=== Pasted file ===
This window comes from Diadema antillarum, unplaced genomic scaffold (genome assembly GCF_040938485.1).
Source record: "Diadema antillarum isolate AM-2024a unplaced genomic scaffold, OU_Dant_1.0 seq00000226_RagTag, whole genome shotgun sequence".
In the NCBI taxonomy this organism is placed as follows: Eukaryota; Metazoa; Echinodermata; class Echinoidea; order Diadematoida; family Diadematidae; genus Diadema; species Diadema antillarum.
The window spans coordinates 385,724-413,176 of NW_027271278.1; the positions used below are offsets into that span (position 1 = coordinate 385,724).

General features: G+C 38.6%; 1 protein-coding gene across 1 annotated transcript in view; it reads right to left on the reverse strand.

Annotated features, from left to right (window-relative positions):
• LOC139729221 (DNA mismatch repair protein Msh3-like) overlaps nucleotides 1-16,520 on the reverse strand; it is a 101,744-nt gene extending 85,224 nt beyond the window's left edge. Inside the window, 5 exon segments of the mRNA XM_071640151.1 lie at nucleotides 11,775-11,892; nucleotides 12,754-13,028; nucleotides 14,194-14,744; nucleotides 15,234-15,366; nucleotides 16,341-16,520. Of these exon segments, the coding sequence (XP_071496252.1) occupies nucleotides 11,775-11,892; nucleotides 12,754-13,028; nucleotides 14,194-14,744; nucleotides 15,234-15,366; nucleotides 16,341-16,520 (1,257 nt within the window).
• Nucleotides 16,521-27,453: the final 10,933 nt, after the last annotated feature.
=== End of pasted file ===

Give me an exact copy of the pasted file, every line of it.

This window comes from Diadema antillarum, unplaced genomic scaffold (genome assembly GCF_040938485.1).
Source record: "Diadema antillarum isolate AM-2024a unplaced genomic scaffold, OU_Dant_1.0 seq00000226_RagTag, whole genome shotgun sequence".
In the NCBI taxonomy this organism is placed as follows: Eukaryota; Metazoa; Echinodermata; class Echinoidea; order Diadematoida; family Diadematidae; genus Diadema; species Diadema antillarum.
The window spans coordinates 385,724-413,176 of NW_027271278.1; the positions used below are offsets into that span (position 1 = coordinate 385,724).

General features: G+C 38.6%; 1 protein-coding gene across 1 annotated transcript in view; it reads right to left on the reverse strand.

Annotated features, from left to right (window-relative positions):
• LOC139729221 (DNA mismatch repair protein Msh3-like) overlaps nucleotides 1-16,520 on the reverse strand; it is a 101,744-nt gene extending 85,224 nt beyond the window's left edge. Inside the window, 5 exon segments of the mRNA XM_071640151.1 lie at nucleotides 11,775-11,892; nucleotides 12,754-13,028; nucleotides 14,194-14,744; nucleotides 15,234-15,366; nucleotides 16,341-16,520. Of these exon segments, the coding sequence (XP_071496252.1) occupies nucleotides 11,775-11,892; nucleotides 12,754-13,028; nucleotides 14,194-14,744; nucleotides 15,234-15,366; nucleotides 16,341-16,520 (1,257 nt within the window).
• Nucleotides 16,521-27,453: the final 10,933 nt, after the last annotated feature.